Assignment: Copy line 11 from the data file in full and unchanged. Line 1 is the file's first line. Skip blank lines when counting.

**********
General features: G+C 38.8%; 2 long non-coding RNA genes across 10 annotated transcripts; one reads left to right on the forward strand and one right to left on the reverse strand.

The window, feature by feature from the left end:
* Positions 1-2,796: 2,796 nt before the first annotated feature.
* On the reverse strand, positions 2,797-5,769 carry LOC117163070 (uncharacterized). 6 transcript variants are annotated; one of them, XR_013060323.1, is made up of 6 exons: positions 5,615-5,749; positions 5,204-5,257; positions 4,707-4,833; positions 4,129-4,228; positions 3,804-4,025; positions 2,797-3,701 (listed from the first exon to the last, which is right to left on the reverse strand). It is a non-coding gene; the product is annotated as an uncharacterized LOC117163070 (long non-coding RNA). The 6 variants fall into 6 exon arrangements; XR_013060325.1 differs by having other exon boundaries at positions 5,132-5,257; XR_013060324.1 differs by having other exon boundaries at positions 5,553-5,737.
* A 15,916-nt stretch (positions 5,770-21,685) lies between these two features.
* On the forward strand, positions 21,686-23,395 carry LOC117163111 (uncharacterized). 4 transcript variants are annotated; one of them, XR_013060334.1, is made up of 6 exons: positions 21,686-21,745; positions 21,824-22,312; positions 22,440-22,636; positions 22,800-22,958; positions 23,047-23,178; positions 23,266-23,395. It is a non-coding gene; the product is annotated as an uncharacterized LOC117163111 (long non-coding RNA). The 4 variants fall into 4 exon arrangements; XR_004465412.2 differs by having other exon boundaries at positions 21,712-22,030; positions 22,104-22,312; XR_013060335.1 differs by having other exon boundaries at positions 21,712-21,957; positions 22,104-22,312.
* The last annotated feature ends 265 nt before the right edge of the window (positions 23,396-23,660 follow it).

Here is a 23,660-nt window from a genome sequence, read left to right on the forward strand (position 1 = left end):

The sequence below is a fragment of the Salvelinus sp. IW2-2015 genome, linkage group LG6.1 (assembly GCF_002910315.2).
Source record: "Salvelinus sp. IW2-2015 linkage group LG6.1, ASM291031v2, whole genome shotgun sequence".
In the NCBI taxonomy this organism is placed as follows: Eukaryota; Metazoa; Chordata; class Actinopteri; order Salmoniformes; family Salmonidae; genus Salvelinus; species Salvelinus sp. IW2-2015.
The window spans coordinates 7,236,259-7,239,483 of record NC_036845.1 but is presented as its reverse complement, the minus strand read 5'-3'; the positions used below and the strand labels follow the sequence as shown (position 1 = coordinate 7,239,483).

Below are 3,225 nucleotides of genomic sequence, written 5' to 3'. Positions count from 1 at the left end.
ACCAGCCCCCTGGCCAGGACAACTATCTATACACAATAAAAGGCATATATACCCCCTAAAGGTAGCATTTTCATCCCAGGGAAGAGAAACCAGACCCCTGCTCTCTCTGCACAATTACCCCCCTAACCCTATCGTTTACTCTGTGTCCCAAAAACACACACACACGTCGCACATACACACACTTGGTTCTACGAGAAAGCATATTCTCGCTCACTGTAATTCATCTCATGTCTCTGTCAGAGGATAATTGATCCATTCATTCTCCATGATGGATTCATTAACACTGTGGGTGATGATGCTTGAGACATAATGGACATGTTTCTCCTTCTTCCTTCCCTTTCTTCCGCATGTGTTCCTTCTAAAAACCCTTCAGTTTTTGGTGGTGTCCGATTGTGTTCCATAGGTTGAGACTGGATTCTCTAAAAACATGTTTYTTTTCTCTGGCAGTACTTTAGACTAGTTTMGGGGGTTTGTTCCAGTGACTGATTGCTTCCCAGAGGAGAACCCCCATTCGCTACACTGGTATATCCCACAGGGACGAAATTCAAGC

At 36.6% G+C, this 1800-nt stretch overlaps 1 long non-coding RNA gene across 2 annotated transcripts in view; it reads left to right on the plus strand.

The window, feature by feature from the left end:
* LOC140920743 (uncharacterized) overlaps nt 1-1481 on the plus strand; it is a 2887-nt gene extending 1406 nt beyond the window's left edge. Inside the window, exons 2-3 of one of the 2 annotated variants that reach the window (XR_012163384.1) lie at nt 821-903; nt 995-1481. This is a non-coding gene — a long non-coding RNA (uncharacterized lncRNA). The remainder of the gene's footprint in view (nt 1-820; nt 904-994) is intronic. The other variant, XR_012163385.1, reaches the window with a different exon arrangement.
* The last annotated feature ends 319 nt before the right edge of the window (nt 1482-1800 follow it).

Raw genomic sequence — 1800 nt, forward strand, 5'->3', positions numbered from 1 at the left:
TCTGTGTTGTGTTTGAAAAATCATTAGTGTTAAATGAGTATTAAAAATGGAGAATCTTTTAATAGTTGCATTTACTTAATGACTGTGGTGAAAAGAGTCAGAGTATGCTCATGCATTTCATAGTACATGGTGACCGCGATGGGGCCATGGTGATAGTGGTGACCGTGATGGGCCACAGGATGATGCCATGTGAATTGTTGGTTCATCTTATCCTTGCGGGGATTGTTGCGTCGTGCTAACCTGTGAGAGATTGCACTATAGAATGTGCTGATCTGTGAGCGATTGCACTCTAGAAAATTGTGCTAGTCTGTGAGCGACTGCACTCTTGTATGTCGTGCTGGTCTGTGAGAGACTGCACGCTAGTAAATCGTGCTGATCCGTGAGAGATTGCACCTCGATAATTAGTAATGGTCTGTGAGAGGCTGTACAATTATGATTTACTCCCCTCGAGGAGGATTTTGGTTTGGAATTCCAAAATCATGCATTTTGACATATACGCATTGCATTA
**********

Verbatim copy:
In the NCBI taxonomy this organism is placed as follows: Eukaryota; Metazoa; Chordata; class Actinopteri; order Salmoniformes; family Salmonidae; genus Salvelinus; species Salvelinus sp. IW2-2015.